Propose

How do I propose a session?

First, if you would like to give a 5-minue talk idescribing a DH project you are working on (in the “Lay of the DH Land in OK” session), please note that this will be a Lightning Round session; for this, please limit yourself to no more than 5 PowerPoint slides, and please email them in advance to ude.e1513593285tatsk1513593285o@nam1513593285lehre1513593285bo.d1513593285.  If you would like to propose an hour-long session exploring different DH topics or tools, please indicate that this a Breakout Session.

Once you register for your THATCampOK 2016 and are approved, you will receive a user account on the THATCampOK website. You should receive your login information by email. Before the THATCamp, you should log in to the THATCampOK site, click on Posts –> Add New, then write and publish your session proposal.

After you log in using the link in the email you receive you can follow the steps outlined in the screenshot below to add your proposal as a blog post.

adding_a_post

Your session proposal will appear on the front page of this site, and we’ll all be able to read and comment on it beforehand. (If you haven’t worked with WordPress before, see codex.wordpress.org/Writing_Posts for help.)

Remember that you will be expected to facilitate the sessions you propose, so that if you propose a hacking session, you should have the germ of a project to work on; if you propose a workshop, you should be prepared to teach it or find a teacher; if you propose a discussion of the Digital Public Library of America, you should be prepared to summarize what that is, begin the discussion, keep the discussion going, and end the discussion.

When do I propose a session?

You can propose a session as early as you like, but most people publish their session proposals to the THATCamp site during the week before the THATCamp begins. It’s a good idea to check the THATCampOK site frequently in the week beforehand to see and comment on everyone’s session proposals. You can also come up with a last-minute idea and propose it to the THATCampOK participants during the scheduling session, which is the first session of the THATCamp.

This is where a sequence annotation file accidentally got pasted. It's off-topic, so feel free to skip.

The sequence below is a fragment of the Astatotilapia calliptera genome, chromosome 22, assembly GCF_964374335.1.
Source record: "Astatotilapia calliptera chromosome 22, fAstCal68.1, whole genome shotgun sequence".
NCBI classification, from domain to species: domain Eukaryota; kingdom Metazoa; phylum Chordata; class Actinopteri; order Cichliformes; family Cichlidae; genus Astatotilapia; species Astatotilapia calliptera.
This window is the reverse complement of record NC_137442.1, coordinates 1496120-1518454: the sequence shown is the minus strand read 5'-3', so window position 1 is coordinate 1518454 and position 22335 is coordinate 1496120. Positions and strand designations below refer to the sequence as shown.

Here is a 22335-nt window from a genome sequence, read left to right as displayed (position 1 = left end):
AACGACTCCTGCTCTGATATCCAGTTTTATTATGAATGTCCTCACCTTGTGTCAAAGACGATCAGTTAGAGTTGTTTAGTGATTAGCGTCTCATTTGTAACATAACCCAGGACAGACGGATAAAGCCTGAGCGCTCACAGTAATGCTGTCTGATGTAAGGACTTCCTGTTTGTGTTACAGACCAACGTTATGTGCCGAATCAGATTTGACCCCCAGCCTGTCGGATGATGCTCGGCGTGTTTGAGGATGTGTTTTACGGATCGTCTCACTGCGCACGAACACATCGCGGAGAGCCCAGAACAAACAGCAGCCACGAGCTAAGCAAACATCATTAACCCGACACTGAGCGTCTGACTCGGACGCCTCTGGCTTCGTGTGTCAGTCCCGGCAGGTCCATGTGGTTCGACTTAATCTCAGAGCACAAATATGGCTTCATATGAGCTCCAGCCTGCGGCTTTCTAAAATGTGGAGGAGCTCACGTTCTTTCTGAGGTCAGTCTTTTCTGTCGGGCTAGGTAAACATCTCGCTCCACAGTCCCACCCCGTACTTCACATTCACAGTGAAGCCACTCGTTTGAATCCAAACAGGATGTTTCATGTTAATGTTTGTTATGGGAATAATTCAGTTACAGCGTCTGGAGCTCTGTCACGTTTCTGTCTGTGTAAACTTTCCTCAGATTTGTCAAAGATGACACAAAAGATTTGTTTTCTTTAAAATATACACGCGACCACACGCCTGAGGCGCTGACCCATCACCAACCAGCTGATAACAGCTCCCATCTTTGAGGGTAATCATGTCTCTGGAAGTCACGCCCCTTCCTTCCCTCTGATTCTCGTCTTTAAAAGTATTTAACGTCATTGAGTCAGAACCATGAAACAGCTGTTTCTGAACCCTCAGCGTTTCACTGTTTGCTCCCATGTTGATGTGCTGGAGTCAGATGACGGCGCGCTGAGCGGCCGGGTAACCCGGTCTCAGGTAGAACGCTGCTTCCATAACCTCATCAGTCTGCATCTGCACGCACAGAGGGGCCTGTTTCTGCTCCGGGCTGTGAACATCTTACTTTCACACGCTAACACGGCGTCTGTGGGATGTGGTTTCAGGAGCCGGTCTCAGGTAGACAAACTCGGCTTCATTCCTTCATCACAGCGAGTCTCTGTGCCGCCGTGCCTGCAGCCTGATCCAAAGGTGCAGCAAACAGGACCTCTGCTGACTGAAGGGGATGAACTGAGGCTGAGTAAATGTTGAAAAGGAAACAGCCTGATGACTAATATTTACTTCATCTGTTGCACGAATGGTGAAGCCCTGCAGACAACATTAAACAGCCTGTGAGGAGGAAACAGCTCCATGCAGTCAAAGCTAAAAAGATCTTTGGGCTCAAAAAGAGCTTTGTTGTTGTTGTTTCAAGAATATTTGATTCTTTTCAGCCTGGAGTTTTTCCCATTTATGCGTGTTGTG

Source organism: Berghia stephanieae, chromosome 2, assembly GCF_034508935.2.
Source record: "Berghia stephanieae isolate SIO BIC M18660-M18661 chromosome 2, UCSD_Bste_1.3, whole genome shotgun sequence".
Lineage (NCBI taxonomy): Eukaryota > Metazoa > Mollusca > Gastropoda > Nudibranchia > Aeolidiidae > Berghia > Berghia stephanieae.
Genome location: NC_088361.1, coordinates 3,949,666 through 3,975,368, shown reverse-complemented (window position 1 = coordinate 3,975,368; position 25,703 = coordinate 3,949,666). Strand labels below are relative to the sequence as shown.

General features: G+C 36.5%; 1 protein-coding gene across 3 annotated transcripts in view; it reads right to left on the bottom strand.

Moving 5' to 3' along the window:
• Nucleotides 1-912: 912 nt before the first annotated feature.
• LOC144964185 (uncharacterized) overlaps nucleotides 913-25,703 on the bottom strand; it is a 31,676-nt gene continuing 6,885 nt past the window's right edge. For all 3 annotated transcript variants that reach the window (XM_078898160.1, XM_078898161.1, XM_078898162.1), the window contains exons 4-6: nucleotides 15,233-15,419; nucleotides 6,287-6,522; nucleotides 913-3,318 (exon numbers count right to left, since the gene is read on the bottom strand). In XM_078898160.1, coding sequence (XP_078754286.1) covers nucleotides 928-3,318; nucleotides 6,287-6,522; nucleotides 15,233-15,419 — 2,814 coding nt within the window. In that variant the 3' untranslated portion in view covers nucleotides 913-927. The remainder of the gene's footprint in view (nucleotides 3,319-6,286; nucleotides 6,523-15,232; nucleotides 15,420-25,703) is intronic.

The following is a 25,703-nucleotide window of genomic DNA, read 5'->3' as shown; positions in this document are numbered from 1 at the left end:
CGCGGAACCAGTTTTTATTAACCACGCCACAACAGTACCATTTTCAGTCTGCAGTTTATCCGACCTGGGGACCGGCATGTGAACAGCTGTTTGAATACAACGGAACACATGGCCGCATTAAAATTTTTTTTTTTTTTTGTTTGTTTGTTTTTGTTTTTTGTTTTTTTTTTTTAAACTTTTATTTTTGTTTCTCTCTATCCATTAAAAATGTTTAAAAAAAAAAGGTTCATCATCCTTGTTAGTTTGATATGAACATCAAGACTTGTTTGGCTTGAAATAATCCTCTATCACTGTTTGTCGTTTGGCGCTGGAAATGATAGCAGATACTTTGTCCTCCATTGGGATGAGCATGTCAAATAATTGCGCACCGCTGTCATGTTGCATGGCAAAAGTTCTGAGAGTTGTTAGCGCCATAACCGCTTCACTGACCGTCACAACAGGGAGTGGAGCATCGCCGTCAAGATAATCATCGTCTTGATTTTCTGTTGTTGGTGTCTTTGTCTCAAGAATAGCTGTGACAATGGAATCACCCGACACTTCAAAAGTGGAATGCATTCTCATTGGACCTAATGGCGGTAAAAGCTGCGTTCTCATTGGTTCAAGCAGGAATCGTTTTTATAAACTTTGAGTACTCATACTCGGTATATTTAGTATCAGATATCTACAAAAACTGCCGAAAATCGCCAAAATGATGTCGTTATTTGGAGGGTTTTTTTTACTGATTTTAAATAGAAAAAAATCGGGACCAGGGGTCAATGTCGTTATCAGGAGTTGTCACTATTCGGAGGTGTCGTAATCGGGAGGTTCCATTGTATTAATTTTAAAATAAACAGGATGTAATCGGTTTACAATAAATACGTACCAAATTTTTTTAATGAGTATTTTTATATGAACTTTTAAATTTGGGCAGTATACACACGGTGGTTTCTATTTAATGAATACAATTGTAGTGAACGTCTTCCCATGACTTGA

Why are sessions proposed this way?

Proposing sessions just before a THATCamp and building a schedule during the first session of a THATCamp ensures that sessions are honest and informal, that session topics are current, and that unconference participants will collaborate on a shared task. An unconference, in Tom Scheinfeldt’s words, is fun, productive, and collegial, and at THATCamp, therefore, “[W]e’re not here to listen and be listened to. We’re here to work, to participate actively.[…] We’re here to get stuff done.” Listen further:

Everyone should feel equally free to participate and everyone should let everyone else feel equally free to participate. You are not students and professors, management and staff here at THATCamp. At most conferences, the game we play is one in which I, the speaker, try desperately to prove to you how smart I am, and you, the audience member, tries desperately in the question and answer period to show how stupid I am by comparison. Not here. At THATCamp we’re here to be supportive of one another as we all struggle with the challenges and opportunities of incorporating technology in our work, departments, disciplines, and humanist missions.

See the About page for more information on the philosophy of unconferences.

What do I propose?

There are roughly four things people do in THATCamp sessions: Talk, Make, Teach, and Play. Sometimes one session contains elements of all these, but it’s also a fair taxonomy for THATCamp sessions. In a Talk session proposal, you offer to lead a group discussion on a topic or question of interest to you. In a Make session proposal, you offer to lead a small group in a hands-on collaborative working session with the aim of producing a draft document or piece of software. In a Teach session, you offer to teach a skill, either a “hard” skill or a “soft” skill. In a Play session, anything goes — you suggest literally playing a game, or playing around as a group with one or more technologies, or just doing something fun or original.

Talk session examples

Make session examples

Teach session examples

Play session examples

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